How Credit Cards Work
Unlike debit cards that take money out of your bank account, a credit card is a separate line of credit. You use it to make purchases or obtain cash advances. You then pay off your balance or the credit card company charges you interest. The issuer requires at least a minimum payment to keep your account in good standing and then charges interest on the unpaid balance each month.
Opening a credit card is different for millennials than other generations. The CARD Act means that anyone under 21 must have independent income or a co-signer to get a card in his or her name now. Banks now offer secured credit cards. These cards allow you to deposit cash in an account and then that amount becomes your credit line. For example, a $1,000 deposit translates in to a credit line of $1,000. This option really helps if you are worried about overspending, but in reality acts very similarly to a debit card.
Why Credit Cards are Great
You build your credit score with a credit card. A debit card, by contrast, does not impact on your credit score. A strong credit score is critical to getting favorable terms for big ticket items such as car loans and mortgages. You save yourself high interest charges in the long-term if you take a disciplined approach to credit on smaller purchases like clothing and gas now.
Credit cards are convenient and offer benefits. If you are uncomfortable with carrying a large amount of cash, you can carry a credit card. You replace a lost credit card; however, you cannot replace lost cash. You can use credit cards to hold a hotel room or a rental car. Many credit card companies also offer perks such as frequent flier miles to persuade you to sign up for their card and most give 1-2% of each purchase in the form of rewards points that can be redeemed for cash, gift cards, or airline miles.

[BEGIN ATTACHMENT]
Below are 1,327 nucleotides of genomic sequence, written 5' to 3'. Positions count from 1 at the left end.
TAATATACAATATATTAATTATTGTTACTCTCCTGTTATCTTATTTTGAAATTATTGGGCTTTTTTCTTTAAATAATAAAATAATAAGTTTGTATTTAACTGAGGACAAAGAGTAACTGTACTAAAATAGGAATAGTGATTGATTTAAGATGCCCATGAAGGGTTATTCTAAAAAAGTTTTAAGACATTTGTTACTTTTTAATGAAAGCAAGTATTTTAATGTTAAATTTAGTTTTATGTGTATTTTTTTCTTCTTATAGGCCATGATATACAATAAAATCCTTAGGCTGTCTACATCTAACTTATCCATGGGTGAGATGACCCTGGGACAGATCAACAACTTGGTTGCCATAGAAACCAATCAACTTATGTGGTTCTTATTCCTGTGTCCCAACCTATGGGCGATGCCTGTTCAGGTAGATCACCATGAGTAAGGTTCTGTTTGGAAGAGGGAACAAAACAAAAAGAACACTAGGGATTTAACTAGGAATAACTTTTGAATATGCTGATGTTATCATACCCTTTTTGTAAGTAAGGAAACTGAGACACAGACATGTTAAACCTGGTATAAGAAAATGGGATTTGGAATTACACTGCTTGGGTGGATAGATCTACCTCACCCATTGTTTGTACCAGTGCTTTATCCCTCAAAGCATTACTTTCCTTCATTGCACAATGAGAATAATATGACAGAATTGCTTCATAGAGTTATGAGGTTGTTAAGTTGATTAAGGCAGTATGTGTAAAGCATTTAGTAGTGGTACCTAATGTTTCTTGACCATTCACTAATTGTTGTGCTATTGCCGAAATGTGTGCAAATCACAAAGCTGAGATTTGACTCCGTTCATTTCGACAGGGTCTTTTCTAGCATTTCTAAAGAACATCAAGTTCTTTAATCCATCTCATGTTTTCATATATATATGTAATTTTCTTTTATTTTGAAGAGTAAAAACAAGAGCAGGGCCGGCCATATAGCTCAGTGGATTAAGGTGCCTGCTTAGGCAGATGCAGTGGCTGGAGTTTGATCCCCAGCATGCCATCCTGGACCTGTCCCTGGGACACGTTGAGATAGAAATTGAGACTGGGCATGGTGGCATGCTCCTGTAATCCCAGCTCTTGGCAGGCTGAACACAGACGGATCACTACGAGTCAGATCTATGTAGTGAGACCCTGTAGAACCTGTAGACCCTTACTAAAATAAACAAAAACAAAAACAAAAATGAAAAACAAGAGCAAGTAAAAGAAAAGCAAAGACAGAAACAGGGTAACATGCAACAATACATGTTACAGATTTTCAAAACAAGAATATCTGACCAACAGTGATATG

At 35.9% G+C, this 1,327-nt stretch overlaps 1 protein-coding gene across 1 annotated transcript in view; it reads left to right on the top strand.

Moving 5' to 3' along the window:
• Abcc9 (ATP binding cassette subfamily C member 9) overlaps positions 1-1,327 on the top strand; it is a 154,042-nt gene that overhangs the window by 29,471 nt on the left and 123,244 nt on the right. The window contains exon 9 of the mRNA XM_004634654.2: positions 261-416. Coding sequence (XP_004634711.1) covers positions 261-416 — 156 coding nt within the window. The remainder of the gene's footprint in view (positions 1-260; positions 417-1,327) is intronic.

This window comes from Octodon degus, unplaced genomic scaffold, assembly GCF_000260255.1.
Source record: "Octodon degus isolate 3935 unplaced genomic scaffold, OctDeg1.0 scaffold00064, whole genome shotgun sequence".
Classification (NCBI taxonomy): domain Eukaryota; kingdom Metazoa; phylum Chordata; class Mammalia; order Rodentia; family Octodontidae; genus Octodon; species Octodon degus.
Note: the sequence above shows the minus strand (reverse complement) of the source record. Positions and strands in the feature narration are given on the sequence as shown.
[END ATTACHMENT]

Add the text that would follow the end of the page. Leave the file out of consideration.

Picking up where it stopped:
Pay Them Off On Time
Credit cards are a great tool to build a credit history if you pay them off on time. There are serious negative consequences to not paying off your credit cards on-time and in full.
- Late fees – Issuers charge a fee if you do not make at least the minimum payment.
- Interest charges – You need to pay off the balance to avoid interest charges. Per bankrate, the average APR is 13.02% on a fixed rate card or 15.82% on a variable rate card.
- Lower credit score – Issuers notify the credit reporting agencies if a borrower does not pay as agreed. This act reduces your credit score.
- Reduced employment prospects – Employers in most states can check your credit report. Some states such as California and Illinois restrict the practice. It is best to develop a strong background using credit to prevent harm to your career.
Overall, They Are a Plus
Credit cards can be a fantastic financial tool if you use them responsibly. You can earn a discount for every purchase you make, and the bonuses alone for signing up can make signing up for a credit card worth it. We earned over $2,500 in rewards in one year by signing up for and using credit cards responsibly, and if you know how to control your spending and pay off the balance each month, credit cards are certainly worth it!